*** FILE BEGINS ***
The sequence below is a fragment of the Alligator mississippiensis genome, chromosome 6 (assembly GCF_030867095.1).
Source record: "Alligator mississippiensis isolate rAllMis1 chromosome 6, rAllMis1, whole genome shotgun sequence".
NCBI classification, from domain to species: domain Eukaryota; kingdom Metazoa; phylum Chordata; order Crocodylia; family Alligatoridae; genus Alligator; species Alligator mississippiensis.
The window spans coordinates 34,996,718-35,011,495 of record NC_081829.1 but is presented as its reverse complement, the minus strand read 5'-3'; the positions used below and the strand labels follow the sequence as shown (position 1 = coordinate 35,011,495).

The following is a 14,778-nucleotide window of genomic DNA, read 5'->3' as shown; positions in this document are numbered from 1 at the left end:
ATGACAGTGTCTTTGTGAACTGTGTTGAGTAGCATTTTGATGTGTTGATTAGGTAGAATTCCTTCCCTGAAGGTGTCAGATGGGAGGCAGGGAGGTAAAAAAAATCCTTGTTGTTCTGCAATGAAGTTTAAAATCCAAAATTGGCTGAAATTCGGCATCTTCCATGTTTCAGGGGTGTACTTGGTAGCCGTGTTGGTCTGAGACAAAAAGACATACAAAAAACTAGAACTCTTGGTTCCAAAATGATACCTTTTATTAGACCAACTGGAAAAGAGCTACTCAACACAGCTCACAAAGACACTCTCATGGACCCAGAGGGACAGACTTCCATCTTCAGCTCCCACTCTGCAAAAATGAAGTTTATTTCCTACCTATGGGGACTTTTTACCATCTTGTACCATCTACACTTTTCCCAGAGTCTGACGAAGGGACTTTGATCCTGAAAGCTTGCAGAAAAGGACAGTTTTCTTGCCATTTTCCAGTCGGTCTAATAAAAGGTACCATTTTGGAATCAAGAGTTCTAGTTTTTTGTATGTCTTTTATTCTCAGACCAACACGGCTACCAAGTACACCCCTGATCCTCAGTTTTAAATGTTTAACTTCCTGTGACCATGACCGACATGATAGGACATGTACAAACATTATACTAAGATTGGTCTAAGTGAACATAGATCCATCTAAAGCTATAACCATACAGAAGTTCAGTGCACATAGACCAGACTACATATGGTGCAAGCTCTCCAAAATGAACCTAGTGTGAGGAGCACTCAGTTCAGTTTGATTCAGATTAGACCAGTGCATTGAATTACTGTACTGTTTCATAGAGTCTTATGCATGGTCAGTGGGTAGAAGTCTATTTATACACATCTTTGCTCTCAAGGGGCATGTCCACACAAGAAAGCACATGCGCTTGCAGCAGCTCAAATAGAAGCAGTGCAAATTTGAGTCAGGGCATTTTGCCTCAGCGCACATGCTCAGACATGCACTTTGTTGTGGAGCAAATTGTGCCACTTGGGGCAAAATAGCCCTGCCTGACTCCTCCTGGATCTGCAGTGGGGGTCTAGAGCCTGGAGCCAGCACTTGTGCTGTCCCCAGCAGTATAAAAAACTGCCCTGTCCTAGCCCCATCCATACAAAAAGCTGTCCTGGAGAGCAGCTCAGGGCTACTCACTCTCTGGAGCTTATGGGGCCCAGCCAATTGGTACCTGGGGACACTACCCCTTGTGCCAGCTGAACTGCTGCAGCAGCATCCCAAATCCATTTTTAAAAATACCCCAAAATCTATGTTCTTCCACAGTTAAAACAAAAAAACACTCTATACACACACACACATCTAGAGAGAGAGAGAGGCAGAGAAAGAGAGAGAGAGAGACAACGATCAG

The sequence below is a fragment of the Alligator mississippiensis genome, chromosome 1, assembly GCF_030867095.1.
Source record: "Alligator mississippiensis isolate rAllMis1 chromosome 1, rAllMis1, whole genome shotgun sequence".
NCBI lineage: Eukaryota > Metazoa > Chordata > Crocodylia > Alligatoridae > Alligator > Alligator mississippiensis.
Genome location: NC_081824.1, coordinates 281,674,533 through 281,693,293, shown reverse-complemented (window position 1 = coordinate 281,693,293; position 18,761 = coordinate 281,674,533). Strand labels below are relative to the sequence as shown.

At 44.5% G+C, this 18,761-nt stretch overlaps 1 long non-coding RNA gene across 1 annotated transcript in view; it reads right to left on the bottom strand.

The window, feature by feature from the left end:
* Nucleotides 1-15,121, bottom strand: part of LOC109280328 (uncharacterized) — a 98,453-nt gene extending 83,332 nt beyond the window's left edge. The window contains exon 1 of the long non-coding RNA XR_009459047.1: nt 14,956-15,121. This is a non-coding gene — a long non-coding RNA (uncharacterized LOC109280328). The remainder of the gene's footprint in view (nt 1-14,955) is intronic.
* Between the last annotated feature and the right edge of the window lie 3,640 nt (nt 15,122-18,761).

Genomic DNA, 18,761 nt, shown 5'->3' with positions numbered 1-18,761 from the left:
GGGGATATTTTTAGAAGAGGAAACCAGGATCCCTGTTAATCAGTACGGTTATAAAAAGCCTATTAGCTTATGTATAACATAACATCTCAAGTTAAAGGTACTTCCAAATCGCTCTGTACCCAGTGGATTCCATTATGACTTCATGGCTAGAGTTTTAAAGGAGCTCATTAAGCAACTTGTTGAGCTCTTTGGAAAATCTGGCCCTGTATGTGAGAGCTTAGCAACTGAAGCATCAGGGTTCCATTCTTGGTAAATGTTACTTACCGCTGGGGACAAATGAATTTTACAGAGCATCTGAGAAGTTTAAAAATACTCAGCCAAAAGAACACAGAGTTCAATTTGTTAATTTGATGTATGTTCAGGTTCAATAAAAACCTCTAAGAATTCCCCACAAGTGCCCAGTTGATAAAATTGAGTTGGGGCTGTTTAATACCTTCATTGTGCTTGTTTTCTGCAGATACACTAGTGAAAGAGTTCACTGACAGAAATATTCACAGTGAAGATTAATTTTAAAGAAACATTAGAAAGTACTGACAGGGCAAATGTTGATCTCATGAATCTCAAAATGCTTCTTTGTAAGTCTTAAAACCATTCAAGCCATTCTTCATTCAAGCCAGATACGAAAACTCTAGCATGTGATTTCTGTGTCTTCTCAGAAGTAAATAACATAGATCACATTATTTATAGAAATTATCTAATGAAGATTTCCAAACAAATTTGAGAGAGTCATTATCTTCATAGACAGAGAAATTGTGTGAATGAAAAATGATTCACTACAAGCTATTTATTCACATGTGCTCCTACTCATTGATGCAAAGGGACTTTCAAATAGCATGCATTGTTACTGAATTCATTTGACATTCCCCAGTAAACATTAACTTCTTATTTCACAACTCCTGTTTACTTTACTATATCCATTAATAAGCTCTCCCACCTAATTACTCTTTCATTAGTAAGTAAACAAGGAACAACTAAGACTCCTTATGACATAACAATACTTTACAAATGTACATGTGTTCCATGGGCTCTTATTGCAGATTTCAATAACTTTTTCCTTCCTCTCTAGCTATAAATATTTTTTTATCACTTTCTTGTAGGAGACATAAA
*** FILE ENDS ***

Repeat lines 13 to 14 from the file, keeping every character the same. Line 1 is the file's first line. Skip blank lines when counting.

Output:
* Nucleotides 1-15,121, bottom strand: part of LOC109280328 (uncharacterized) — a 98,453-nt gene extending 83,332 nt beyond the window's left edge. The window contains exon 1 of the long non-coding RNA XR_009459047.1: nt 14,956-15,121. This is a non-coding gene — a long non-coding RNA (uncharacterized LOC109280328). The remainder of the gene's footprint in view (nt 1-14,955) is intronic.
* Between the last annotated feature and the right edge of the window lie 3,640 nt (nt 15,122-18,761).